Industrial operations of the private sector, such as extraction, agriculture, and construction, can bring large numbers of people into new settlement areas and cause environmental change that promotes the transmission of vector-borne diseases. Industry-related workers and communities unduly exposed to infection risk typically lack the knowledge and means to protect themselves.
Malaria is a long-standing public health problem in sub-Saharan Africa, whereas arthropod-borne viruses (arboviruses) such as dengue and chikungunya cause an under-recognised burden of disease. Many human and environmental drivers affect the dynamics of vector-borne diseases.
Vector-borne diseases (VBDs) are a significant and growing threat to the health of the 326 million people living in the Greater Mekong Subregion (GMS) (Fig 1). The GMS is a diverse landscape of cities, rural agricultural communities, forests, deltas, wooded hills, and mountains in the six countries along the Mekong River basin.
People’s knowledge, attitudes, practices and beliefs (KAPB) pertaining to malaria are generally well described. However, little is known about population knowledge and awareness of insecticide resistance in malaria vectors. The aim of this study was to investigate KAPB related to insecticide resistance in malaria vectors due to the use of insecticides in agriculture and the prevention against mosquitoes. In mid-2017, we carried out a cross-sectional survey in Elibou, South Côte d’Ivoire, employing a mixed methods approach.
Vector-borne diseases (VBDs) such as malaria, dengue, and leishmaniasis exert a huge burden of morbidity and mortality worldwide, particularly affecting the poorest of the poor. The principal method by which these diseases are controlled is through vector control, which has a long and distinguished history. Vector control, to a greater extent than drugs or vaccines, has been responsible for shrinking the map of many VBDs. Here, we describe the history of vector control programmes worldwide from the late 1800s to date.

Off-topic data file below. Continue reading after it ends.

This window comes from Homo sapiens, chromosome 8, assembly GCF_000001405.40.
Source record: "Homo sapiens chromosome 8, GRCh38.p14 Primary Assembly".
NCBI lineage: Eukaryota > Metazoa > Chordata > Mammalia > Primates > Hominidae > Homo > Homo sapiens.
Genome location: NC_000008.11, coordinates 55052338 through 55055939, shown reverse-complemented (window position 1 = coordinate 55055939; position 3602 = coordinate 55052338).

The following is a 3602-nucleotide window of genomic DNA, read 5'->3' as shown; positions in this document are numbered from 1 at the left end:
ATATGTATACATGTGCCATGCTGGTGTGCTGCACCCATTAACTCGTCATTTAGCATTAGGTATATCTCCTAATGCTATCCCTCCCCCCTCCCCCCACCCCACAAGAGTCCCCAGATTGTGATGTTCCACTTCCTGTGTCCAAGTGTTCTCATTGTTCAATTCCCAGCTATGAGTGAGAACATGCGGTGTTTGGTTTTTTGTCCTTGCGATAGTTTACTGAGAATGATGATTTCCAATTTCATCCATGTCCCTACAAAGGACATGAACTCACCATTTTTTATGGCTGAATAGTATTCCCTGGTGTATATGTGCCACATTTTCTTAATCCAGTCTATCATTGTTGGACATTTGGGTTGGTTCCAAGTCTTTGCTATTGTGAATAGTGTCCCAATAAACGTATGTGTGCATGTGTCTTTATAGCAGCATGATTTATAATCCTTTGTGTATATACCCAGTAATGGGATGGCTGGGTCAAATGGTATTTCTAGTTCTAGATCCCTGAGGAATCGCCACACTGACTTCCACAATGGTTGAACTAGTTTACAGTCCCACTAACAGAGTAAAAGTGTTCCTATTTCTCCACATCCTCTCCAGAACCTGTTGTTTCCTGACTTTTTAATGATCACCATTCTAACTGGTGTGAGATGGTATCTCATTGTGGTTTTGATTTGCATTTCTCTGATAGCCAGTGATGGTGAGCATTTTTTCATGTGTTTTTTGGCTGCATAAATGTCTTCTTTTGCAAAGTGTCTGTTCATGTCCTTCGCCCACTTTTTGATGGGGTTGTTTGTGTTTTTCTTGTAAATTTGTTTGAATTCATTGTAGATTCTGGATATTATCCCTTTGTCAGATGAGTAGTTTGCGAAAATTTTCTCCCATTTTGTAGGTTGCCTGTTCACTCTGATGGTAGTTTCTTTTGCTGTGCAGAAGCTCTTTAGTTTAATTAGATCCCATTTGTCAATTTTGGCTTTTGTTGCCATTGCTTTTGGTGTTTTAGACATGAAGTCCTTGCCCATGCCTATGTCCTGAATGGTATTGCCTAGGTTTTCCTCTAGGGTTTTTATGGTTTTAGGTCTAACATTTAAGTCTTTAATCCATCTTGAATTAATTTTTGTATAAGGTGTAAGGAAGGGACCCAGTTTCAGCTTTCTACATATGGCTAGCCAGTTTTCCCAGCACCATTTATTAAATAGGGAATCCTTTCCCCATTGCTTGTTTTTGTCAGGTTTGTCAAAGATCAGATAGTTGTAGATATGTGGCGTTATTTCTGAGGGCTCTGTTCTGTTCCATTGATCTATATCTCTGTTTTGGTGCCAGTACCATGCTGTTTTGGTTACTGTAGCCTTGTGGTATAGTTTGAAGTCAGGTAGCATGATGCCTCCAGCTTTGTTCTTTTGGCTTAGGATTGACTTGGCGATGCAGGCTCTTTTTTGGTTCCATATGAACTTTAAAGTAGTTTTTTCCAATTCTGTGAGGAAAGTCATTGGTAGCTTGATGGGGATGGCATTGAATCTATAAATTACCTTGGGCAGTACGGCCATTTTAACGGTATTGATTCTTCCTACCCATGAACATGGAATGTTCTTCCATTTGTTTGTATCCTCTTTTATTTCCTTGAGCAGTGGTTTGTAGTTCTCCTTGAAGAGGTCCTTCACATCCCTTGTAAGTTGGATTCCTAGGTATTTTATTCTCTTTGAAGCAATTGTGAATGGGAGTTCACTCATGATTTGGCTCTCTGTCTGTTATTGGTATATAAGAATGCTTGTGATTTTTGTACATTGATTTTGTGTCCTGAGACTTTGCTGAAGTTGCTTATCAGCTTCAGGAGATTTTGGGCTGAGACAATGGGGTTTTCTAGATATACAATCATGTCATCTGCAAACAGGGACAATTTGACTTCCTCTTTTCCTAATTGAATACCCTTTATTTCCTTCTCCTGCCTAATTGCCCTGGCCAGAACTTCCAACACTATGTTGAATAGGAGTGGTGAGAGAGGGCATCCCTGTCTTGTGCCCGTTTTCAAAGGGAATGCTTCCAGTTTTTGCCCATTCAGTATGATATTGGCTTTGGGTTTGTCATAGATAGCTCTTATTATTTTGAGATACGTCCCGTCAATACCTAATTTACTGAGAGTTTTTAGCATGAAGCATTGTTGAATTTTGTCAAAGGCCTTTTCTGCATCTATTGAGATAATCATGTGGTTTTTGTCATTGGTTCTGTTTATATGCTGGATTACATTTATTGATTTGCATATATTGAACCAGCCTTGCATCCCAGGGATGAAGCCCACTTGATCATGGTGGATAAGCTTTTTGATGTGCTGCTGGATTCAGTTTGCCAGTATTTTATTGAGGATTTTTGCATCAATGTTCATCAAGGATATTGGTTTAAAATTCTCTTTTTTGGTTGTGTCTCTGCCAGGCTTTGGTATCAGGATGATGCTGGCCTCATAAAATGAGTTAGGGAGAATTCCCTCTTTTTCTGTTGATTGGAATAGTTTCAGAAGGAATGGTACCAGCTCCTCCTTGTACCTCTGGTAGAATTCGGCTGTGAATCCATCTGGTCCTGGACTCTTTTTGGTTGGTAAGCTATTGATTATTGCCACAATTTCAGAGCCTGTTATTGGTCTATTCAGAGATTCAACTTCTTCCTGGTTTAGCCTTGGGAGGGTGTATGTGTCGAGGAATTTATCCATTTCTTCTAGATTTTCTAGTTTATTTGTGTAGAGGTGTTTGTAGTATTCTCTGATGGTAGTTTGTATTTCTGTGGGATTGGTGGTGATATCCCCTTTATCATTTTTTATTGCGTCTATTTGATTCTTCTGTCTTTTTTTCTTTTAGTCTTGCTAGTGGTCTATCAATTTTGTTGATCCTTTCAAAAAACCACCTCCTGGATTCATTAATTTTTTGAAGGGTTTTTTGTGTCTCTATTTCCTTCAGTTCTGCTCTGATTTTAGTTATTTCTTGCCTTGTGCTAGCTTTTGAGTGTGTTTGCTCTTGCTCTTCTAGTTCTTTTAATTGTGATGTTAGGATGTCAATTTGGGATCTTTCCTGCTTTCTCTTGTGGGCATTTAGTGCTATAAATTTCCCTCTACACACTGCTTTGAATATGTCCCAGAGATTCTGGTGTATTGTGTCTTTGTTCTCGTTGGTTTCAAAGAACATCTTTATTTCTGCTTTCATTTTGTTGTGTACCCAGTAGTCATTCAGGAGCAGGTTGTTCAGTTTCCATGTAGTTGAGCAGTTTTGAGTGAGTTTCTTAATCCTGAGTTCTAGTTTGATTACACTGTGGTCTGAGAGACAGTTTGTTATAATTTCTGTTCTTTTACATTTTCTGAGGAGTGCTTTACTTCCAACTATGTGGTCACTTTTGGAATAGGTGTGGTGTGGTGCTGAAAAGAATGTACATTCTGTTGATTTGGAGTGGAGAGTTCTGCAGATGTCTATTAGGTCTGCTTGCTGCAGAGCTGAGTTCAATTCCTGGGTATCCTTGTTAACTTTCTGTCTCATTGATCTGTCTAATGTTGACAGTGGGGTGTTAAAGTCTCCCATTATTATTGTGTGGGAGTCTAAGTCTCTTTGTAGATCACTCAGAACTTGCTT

As globalization and climate change progress, the expansion and introduction of vector-borne diseases (VBD) from endemic regions to non-endemic regions is expected to occur. Mathematical and statistical models can be useful in predicting when and where these changes in distribution may happen. Our objective was to conduct a scoping review to identify and characterize predictive and importation models related to vector-borne diseases that exist in the global literature.
Malaria is one of the important vector-borne diseases with high fatality rates in tropical countries. The pattern of emergence and spread of novel antigenic variants, leading to escape of vaccine-induced immunity might be factors responsible for severe malaria. A high level of polymorphism has been reported among malarial antigens which are under selection pressure imposed by host immunity. There are limited reports available on comparative stage-specific genetic diversity among Plasmodium vivax candidate genes in complicated vivax malaria. The present study was planned to study genetic diversity (Pvcsp and Pvs25) among complicated and uncomplicated P. vivax isolates.
The potential of integrating vector-borne disease control is enormous in South Sudan.